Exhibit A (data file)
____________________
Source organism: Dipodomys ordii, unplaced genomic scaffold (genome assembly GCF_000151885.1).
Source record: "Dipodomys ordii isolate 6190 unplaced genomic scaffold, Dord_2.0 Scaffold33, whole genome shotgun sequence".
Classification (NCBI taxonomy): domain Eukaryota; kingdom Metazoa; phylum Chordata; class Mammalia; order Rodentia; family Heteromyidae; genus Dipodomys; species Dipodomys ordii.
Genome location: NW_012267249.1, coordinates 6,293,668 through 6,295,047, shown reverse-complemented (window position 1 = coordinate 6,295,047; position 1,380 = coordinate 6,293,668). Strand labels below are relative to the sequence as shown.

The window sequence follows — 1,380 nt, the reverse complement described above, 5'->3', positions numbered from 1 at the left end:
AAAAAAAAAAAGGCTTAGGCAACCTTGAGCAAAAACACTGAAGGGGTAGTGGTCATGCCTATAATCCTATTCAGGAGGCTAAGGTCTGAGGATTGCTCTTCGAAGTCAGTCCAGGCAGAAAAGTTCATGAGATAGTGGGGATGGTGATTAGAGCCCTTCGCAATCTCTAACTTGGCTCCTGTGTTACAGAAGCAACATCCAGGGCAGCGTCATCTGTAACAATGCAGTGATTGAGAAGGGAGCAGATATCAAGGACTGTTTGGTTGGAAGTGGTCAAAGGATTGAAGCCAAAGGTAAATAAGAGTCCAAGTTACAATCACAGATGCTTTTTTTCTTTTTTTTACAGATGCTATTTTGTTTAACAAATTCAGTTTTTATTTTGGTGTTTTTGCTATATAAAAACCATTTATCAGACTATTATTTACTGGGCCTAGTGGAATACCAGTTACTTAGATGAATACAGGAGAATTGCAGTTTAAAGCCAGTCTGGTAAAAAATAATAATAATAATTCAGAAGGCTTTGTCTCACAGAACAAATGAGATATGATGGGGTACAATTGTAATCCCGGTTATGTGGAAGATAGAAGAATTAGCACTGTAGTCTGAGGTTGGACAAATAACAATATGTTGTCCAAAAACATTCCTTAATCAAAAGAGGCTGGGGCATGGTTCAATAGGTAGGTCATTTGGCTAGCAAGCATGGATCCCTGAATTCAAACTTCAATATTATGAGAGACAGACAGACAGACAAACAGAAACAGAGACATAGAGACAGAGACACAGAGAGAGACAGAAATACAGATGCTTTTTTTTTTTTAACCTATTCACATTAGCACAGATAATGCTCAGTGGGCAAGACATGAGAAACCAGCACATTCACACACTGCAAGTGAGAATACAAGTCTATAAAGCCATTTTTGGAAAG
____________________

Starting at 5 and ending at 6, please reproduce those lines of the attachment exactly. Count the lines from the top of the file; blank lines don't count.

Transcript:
The window sequence follows — 1,380 nt, the reverse complement described above, 5'->3', positions numbered from 1 at the left end:
AAAAAAAAAAAGGCTTAGGCAACCTTGAGCAAAAACACTGAAGGGGTAGTGGTCATGCCTATAATCCTATTCAGGAGGCTAAGGTCTGAGGATTGCTCTTCGAAGTCAGTCCAGGCAGAAAAGTTCATGAGATAGTGGGGATGGTGATTAGAGCCCTTCGCAATCTCTAACTTGGCTCCTGTGTTACAGAAGCAACATCCAGGGCAGCGTCATCTGTAACAATGCAGTGATTGAGAAGGGAGCAGATATCAAGGACTGTTTGGTTGGAAGTGGTCAAAGGATTGAAGCCAAAGGTAAATAAGAGTCCAAGTTACAATCACAGATGCTTTTTTTCTTTTTTTTACAGATGCTATTTTGTTTAACAAATTCAGTTTTTATTTTGGTGTTTTTGCTATATAAAAACCATTTATCAGACTATTATTTACTGGGCCTAGTGGAATACCAGTTACTTAGATGAATACAGGAGAATTGCAGTTTAAAGCCAGTCTGGTAAAAAATAATAATAATAATTCAGAAGGCTTTGTCTCACAGAACAAATGAGATATGATGGGGTACAATTGTAATCCCGGTTATGTGGAAGATAGAAGAATTAGCACTGTAGTCTGAGGTTGGACAAATAACAATATGTTGTCCAAAAACATTCCTTAATCAAAAGAGGCTGGGGCATGGTTCAATAGGTAGGTCATTTGGCTAGCAAGCATGGATCCCTGAATTCAAACTTCAATATTATGAGAGACAGACAGACAGACAAACAGAAACAGAGACATAGAGACAGAGACACAGAGAGAGACAGAAATACAGATGCTTTTTTTTTTTTAACCTATTCACATTAGCACAGATAATGCTCAGTGGGCAAGACATGAGAAACCAGCACATTCACACACTGCAAGTGAGAATACAAGTCTATAAAGCCATTTTTGGAAAG